Lithuania

From BR Bullpen

Lithuania is a country in eastern Europe not noted for its baseball presence. It has however produced one major leaguer in Dovydas Neverauskas, in spite of never having played in the European Championship.

Brief history of Lithuanian baseball[edit]

Stepanos Darius, on the left, in his pilot's uniform. The 1997 10 Litas note from Lithuania

Baseball was first introduced to Lithuania in 1922 by Steponas Darius, a Lithuanian who grew up in Chicago, IL. Darius emigrated to the US in 1909 with his family. After fighting in World War I with the American Army, he returned to Chicago, but moved to Lithuania in 1920 (the country had gained it independence from Russia following the war). Having grown up in America, he discovered a love for several sports, including baseball and basketball. He organized a Lithuanian baseball league in 1922, and the first pitch in the Championship series was thrown by the American ambassador. Darius also translated the complete "Rules of Baseball" from English to Lithuanian.

Unfortunately, Darius died in an airplane crash in 1933, trying to fly from New York to Kaunas. While basketball took off in Lithuania, the locals were not as excited about baseball. After Darius's death, the sport of baseball was put on hold for several decades, owing to the Great Depression and the Second World War. During its time as a Soviet republic, "baseball was the 'American' pastime, and a sport certainly not in initial favor with the Soviet rulers" and thus was not played in the country.[1].

It was not until the 1980s when baseball was incorporated into the Olympics that the sport returned to Lithuania. The Soviets wanted to develop their athletes into competitive baseball players, and the team included a few Lithuanians. Edmundas Matusevičius was a Lithuanian who pitched for the Soviet National team during the 1980s.

In 1986, the first baseball seminar of the Soviet era was conducted in Lithuania. The team was headed by a former ice hockey player and another instructor from the Kaunas Physical Culture Institute. The pair tried to recruit young players to the Institute. They did not have real baseball equipment, and were forced to use ice hockey gloves, field hockey balls and an old baseball glove that was donated by a Cuban student at the Institute. The first USSR tournament was held in 1987, and the Institute fielded a joint Lithuanian/Latvian team, as there were not enough players from either country to make up a team.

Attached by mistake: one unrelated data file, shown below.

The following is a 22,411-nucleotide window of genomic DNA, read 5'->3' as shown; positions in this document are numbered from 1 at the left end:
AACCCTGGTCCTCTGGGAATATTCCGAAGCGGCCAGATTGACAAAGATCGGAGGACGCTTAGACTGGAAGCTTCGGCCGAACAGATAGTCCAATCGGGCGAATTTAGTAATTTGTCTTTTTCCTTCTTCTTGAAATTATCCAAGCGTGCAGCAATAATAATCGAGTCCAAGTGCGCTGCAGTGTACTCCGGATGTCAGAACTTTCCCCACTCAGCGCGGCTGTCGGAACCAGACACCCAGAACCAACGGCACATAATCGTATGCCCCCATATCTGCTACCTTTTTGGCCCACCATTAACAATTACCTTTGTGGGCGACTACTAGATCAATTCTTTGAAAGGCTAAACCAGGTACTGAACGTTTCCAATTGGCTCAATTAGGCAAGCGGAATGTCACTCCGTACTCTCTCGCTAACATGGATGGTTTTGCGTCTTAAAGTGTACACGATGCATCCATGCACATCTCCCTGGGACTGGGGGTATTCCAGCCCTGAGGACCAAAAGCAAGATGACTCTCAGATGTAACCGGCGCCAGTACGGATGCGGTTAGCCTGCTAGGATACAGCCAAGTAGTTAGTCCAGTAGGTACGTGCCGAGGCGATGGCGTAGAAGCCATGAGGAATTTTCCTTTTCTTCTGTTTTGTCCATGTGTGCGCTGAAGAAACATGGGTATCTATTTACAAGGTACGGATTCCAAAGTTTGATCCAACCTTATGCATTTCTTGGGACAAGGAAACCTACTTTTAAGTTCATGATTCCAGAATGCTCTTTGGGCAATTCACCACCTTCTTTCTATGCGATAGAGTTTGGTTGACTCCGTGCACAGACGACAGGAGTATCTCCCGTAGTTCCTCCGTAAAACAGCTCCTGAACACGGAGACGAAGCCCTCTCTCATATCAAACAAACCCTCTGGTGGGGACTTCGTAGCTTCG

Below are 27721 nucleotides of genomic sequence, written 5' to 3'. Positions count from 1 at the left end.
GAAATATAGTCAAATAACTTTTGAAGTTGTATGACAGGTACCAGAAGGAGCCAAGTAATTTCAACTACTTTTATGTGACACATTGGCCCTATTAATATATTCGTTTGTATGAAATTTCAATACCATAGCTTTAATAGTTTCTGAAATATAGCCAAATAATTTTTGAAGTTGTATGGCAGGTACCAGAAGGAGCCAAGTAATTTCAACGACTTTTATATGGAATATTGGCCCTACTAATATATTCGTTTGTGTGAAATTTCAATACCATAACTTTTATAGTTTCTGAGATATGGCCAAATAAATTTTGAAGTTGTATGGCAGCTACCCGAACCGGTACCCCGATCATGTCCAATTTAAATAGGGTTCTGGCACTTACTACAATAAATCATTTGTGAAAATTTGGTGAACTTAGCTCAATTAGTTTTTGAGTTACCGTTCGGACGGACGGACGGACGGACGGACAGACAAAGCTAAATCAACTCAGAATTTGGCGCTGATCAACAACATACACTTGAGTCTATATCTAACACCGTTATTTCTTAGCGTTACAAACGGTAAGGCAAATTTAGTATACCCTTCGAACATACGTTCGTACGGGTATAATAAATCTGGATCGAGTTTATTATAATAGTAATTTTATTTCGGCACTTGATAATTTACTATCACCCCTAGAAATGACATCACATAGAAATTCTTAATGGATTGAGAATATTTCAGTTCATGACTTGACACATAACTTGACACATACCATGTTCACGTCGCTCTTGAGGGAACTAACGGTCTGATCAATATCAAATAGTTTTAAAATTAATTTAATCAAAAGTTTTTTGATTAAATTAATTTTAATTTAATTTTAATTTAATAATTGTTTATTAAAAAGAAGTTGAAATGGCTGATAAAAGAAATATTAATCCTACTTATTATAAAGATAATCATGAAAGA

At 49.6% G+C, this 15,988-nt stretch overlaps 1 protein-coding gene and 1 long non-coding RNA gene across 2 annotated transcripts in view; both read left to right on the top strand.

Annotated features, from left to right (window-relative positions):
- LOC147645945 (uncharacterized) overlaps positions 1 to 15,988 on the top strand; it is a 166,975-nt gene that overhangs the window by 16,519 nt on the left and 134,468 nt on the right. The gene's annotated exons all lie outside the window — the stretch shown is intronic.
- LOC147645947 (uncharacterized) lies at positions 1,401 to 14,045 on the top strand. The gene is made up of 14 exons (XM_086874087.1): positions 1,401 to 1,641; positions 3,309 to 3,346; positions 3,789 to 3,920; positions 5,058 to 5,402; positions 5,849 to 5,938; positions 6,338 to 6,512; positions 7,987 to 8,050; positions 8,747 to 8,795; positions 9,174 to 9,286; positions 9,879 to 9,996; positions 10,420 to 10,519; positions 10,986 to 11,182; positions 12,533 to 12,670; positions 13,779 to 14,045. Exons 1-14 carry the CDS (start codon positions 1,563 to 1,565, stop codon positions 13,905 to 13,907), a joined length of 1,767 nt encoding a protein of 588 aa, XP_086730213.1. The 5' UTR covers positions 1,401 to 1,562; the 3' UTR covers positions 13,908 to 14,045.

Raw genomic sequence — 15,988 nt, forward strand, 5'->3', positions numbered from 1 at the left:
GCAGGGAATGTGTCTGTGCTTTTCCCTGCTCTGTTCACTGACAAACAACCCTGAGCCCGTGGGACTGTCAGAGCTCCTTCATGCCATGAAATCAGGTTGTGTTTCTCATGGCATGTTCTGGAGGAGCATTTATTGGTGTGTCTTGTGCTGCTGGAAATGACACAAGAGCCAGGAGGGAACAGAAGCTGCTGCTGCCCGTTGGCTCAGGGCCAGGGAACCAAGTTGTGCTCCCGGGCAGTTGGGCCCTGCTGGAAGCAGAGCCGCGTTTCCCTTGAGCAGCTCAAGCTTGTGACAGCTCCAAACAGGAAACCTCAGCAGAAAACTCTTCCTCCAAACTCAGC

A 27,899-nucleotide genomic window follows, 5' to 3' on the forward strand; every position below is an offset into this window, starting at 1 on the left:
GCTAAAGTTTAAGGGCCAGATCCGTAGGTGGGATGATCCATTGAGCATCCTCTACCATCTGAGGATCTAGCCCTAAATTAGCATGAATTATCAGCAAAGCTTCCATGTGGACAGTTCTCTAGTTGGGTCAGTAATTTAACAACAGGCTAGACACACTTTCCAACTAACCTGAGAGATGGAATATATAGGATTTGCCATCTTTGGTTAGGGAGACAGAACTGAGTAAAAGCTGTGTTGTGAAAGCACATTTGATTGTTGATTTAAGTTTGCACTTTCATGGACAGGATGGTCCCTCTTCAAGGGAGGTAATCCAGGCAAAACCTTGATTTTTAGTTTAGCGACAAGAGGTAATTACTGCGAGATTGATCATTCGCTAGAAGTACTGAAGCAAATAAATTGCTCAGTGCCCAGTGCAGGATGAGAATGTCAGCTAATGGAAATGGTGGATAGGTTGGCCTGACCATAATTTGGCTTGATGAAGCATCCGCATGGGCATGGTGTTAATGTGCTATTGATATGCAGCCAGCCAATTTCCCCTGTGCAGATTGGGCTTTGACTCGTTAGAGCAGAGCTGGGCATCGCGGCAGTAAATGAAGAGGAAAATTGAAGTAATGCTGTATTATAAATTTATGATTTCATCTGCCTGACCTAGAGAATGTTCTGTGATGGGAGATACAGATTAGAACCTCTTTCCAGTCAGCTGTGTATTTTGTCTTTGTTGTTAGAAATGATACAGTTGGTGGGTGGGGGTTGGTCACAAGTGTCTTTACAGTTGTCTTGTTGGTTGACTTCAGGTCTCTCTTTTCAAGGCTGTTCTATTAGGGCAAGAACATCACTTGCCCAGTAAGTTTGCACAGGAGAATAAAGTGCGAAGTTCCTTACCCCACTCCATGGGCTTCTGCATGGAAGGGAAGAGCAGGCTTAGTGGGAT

Several teams were formed after the tournament, as interest in the sport grew. The Lithuanian cup was organized in 1987, and the Lithuanian Baseball Federation was established that same year.

By the end of the 1980s there were several teams in the country. The first chance to play against an American team came in 1988 when a team of 14- to 15-year-olds from Illinois was given permission to play in the country.

With the country's return to independence in 1991, the sport grew further. National teams were sent to play in various tournaments in Europe and in the US. A baseball course was included at the Kaunas sports institute, and the Official Rules were again translated into Lithuanian.

Today, the sport is played by young and old. A Lithuanian team was sent to compete in the Little League World Series in 1999, and today there are 23 teams located throughout Lithuania. Unfortunately, the games are often played in less than ideal conditions. Not having access to proper equipment or to a "baseball field", hand-me-down equipment is often donated from America, and the games are played in abandoned soccer fields or on simple grass fields. Indeed, the sport is growing in popularity among the younger generation. The Lithuanians fielded a team at the 2008 World University Baseball Championship but finished the tournament 0-7. Mr. Matusevičius's son was a pitcher in that tournament (see the articles for Edmundas Matusevičius and Edvardas Matusevičius for details).

In 2009, Dovydas Neverauskas became the first Lithuanian to sign with a MLB club. He made it to the show eight years later, in 2017.

source: http://www.beisbolas.lt/naujiena.php?mid=0&id=1&lang=1, taken from the Lithuanian Baseball Federation website